So I can think of three different types of solutions:

(1) Stick with the current setup of FireWire mixer and computer, but maybe improve some of the components.

(2) Get a completely self-contained multi-track recording station, such as the Korg D3200.

(3) Use an analog mixer combined with a good multi-track recorder, such as the Alesis HD24.

Solution (1) has been working great for me, so maybe I am overly cautious, and maybe this was just that one time when all stars align and something really unlikely happens - or maybe the type of low-cost equipment that I have been using just isn't made for the reliability that I am looking for. I really don't know.

I don't know much about solution (2), to be honest. From what I have seen, these devices are meant not purely for recording but also for editing and mixing what has been recorded, something I'd much rather do on my computer in the office. So I am worried that this may be all-in-one solution that can do a little bit of everything, but nothing really well...

Solution (3) would be interesting in that something like 24 channels would open the door for live music recording. Something tells me that this will give me the highest quality recording. It also seems to be the most expensive solution, and the one with the largest equipment size.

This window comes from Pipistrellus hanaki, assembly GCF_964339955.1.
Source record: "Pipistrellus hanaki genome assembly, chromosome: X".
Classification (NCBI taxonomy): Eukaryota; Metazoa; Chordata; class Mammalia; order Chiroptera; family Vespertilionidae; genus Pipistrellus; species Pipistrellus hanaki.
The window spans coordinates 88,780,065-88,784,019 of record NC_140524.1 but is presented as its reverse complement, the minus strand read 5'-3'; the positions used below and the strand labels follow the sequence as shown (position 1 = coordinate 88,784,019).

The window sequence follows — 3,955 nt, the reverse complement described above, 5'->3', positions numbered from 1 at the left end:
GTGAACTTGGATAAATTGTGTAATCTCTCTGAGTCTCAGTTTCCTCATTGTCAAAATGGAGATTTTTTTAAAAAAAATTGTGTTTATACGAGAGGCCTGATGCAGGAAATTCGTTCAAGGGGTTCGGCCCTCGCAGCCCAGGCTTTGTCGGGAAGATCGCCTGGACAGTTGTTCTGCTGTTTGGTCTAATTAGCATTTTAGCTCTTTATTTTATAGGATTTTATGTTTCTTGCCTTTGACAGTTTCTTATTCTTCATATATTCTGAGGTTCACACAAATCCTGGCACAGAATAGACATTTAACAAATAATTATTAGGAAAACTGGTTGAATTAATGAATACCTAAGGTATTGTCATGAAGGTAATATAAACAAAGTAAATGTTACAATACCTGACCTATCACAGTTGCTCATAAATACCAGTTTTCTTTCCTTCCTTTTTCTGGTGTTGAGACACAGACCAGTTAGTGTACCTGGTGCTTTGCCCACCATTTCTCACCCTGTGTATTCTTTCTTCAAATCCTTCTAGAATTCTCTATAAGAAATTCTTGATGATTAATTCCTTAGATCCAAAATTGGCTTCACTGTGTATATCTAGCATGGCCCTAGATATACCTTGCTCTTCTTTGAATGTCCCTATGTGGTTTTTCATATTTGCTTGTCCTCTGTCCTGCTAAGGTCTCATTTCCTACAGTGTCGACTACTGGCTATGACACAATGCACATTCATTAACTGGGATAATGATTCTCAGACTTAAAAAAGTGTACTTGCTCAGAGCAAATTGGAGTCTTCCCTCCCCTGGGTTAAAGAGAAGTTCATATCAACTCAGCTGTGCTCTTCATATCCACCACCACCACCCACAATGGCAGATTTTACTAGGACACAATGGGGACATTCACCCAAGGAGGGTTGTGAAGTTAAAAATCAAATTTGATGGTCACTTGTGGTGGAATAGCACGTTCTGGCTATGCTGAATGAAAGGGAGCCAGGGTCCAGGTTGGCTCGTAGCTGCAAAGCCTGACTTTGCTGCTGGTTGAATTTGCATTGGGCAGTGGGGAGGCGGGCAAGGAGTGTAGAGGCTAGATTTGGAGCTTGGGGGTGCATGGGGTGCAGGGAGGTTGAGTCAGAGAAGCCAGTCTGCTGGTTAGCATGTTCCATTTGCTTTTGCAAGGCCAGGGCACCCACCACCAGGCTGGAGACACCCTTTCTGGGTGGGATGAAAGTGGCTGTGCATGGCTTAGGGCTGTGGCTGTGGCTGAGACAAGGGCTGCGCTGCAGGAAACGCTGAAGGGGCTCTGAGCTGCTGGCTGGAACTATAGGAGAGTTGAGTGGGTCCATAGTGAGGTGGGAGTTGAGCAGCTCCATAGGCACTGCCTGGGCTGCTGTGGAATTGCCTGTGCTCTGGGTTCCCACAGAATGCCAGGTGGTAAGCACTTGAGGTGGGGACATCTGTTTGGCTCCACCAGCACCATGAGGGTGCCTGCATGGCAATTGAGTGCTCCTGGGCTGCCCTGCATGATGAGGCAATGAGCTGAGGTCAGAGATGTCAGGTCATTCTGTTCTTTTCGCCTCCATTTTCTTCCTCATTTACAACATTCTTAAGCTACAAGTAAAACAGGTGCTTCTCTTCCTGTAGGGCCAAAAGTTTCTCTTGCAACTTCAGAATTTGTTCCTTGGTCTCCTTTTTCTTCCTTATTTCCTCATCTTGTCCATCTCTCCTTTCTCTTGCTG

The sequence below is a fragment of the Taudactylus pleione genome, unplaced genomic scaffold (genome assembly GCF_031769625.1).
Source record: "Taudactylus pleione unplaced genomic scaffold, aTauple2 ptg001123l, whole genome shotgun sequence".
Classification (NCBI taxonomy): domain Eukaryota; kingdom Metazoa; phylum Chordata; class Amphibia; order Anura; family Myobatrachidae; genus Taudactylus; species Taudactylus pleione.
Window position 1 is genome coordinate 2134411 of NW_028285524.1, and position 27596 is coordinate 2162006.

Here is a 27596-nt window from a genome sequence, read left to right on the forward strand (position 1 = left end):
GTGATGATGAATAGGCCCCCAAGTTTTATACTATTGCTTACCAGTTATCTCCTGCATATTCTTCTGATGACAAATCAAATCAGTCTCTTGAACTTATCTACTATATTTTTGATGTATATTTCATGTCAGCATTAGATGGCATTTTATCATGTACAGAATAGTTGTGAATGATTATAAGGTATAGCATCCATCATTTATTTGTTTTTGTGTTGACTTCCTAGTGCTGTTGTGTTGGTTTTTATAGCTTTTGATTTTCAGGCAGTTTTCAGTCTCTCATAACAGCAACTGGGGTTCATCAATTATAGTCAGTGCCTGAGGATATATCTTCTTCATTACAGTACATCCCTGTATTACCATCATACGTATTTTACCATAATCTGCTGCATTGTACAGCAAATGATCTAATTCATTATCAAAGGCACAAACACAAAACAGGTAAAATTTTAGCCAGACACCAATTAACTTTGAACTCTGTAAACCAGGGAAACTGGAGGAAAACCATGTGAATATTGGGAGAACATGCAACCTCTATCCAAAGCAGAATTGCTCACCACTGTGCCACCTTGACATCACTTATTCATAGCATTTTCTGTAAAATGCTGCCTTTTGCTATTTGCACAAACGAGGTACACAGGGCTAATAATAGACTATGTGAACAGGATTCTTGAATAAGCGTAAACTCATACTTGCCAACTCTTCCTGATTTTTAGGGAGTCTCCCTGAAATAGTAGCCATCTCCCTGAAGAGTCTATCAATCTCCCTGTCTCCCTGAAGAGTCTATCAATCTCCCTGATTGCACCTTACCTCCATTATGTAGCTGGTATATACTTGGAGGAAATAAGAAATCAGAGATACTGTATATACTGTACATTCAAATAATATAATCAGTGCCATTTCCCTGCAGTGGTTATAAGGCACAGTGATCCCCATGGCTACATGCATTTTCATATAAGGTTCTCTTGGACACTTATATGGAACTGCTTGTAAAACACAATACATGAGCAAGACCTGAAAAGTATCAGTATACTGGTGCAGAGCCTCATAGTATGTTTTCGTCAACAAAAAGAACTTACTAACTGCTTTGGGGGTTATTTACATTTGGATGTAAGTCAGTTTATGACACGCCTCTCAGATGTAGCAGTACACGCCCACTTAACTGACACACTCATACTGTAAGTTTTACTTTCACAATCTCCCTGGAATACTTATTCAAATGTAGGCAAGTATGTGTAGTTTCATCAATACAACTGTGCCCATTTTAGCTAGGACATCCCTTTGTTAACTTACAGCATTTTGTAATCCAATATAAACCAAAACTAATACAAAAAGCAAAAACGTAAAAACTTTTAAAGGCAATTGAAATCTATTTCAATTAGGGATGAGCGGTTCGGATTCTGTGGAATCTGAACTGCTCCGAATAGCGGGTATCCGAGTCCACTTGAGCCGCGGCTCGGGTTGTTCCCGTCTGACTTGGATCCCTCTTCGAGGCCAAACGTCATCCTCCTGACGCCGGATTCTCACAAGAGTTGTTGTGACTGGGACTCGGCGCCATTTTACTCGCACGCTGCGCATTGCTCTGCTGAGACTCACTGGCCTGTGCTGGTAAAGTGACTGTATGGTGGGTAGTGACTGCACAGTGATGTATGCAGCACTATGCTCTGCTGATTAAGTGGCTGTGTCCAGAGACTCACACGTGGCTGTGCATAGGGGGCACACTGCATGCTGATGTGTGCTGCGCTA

Am I leaving anything out?

As I said, I am very curious how others handle multi-track recordings, and how reliable your setup has worked for you.

Thanks in advance for your comments!

- Martin
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Old August 31st, 2007, 12:30 PM   #2
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Speaking on behalf of the HD24, it's a nice unit and pretty reliable.
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Old August 31st, 2007, 12:38 PM   #3
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I've been working with #3 above, an Alesis HD24 for several years. I rented for a few gigs, then finally purchased one. I never considered going direct into a computer for multitrack recording of live shows, too many possible points of failure for my taste.

My situation is perhaps a little different than yours, because I wanted to add multitrack recording to the sound reinforcement (PA) work that I was doing, sometimes with post video sync as well.